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The speed of sound in a fluid is given by $v=\sqrt{B/\rho}$, where $B$ is bulk modulus of the fluid and $\rho$ is its density. The sound waves travel in a gas by adiabatic compression and rarefaction (expansion). The speed of sound in an ideal gas is given by

Newtonâ€™s formula for the speed of sound, $v=\sqrt{RT/M}$, is erroneous because it assumes isothermal compression and rarefaction of the gas (isothermal bulk modulus of an ideal is *p*). It was corrected by Laplace.

The speed of sound in gases is related to the root mean square speed of particles in the gas $v_\mathrm{rms}=\sqrt{3RT/M}$.

For a given gas, $\gamma$, $R$ and $M$ are constants. The speed depends only on temperature. It is independent of the pressure. To compute the speed of sound in a gaseous mixture, use mixture's adiabatic index and mean molecular mass.

Air is a mixture of gases with $\gamma_\mathrm{air}=1.4$ and mean molecular mass $M=28.9\times10^{-3}$ kg/mol (air is mostly diatomic nitrogen and oxygen). The speed of sound in air at 0℃ is 331 m/s. Its value at temperature $T$ ℃ is approximately equal to \begin{align} v=(331+0.6 T)\;\mathrm{m/s}.\nonumber \end{align} The speed of sound in air increases slightly with an increase in humidity. This is due to a decrease in mean molecular mass of the air due to increase in moisture content (molecular mass of air is 29 g/mol whereas it is 18 g/mol for water). The speed of sound in air is independent of the pressure.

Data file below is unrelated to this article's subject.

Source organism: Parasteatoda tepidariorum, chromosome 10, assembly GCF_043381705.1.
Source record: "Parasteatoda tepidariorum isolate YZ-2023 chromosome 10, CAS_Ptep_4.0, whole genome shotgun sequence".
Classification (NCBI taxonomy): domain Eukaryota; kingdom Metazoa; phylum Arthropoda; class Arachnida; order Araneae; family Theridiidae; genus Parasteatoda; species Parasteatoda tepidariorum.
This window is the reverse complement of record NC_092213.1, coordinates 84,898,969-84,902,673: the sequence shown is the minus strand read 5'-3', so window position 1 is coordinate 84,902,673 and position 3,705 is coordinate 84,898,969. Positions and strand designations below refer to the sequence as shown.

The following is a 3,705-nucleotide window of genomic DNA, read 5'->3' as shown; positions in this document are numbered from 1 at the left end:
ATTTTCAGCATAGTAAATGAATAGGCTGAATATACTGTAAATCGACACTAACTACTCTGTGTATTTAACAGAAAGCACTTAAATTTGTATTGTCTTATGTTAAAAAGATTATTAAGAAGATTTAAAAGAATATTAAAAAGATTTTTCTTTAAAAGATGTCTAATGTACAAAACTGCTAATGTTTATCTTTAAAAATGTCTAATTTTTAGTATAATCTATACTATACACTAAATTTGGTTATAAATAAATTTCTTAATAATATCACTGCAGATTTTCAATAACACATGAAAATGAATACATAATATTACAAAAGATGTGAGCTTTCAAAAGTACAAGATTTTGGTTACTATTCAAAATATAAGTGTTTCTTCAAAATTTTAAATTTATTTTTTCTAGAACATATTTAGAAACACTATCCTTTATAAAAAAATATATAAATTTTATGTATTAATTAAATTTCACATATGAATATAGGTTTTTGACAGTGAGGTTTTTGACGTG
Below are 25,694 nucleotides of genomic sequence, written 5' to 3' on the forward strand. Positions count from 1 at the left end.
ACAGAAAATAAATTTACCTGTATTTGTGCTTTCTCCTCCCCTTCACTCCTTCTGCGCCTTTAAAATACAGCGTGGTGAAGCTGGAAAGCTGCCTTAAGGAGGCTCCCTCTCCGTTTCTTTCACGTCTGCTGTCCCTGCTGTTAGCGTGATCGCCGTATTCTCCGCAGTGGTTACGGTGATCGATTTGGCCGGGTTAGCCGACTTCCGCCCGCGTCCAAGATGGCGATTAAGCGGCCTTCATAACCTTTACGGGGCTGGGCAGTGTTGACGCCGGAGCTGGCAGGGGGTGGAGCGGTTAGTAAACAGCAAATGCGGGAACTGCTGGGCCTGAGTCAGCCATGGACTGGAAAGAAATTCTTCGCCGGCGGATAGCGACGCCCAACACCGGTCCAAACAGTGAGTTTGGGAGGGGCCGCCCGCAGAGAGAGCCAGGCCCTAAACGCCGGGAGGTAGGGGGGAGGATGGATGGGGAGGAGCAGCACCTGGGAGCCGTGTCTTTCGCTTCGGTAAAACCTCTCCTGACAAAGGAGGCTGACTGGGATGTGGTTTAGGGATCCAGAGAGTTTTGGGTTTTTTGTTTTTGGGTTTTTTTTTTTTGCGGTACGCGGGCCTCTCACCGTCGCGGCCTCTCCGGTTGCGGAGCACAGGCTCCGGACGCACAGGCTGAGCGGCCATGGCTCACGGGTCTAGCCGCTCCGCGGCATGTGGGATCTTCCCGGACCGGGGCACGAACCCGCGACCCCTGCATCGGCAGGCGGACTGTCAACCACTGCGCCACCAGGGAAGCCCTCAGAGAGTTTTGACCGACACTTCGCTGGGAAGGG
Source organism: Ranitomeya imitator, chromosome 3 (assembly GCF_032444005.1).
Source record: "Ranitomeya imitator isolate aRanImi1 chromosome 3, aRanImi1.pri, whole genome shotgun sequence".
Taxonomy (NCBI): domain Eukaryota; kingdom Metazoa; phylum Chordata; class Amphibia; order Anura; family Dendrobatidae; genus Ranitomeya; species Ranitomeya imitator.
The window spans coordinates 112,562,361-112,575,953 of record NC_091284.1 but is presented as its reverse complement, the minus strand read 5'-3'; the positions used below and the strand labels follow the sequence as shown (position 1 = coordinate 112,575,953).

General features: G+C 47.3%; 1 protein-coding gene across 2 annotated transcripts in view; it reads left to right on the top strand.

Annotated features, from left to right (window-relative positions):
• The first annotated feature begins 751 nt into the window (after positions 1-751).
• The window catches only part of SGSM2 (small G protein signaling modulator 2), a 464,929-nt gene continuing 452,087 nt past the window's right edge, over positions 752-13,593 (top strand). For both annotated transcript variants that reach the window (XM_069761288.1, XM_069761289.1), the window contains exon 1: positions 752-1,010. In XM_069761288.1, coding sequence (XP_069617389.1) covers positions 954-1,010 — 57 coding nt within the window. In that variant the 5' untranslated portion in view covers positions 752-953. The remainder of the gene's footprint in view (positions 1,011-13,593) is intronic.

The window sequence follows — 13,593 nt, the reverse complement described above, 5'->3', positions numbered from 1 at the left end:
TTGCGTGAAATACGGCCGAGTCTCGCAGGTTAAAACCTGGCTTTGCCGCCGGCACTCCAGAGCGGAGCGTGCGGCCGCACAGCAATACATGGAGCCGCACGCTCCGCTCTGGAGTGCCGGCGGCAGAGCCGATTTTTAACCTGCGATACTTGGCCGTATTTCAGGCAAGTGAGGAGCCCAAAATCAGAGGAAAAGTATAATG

The speed of sound is measured in the laboratory by resonance column method.

Two monatomic ideal gases 1 and 2 of molecular masses $m_1$ and $m_2$ respectively are enclosed in separate containers kept at the same temperature. The ratio of the speed of sound in gas 1 to that in the gas 2 is given by,

- $\sqrt{m_1/m_2}$
- $\sqrt{m_2/m_1}$
- $m_1/m_2$
- $m_2/m_1$

**Solution: **
The speed of sound in a gas with molecular mass $M$ and kept at temperature $T$ is given by,
\begin{align}
\label{ipa:eqn:1}
v=\sqrt{\gamma RT/M}.
\end{align}
For the given monatomic gases, $\gamma_1=\gamma_2=5/3$ and temperature $T_1=T_2$. Substitute in above equation to get,
\begin{align}
{v_1}/{v_2}=\sqrt{m_2/m_1}.\nonumber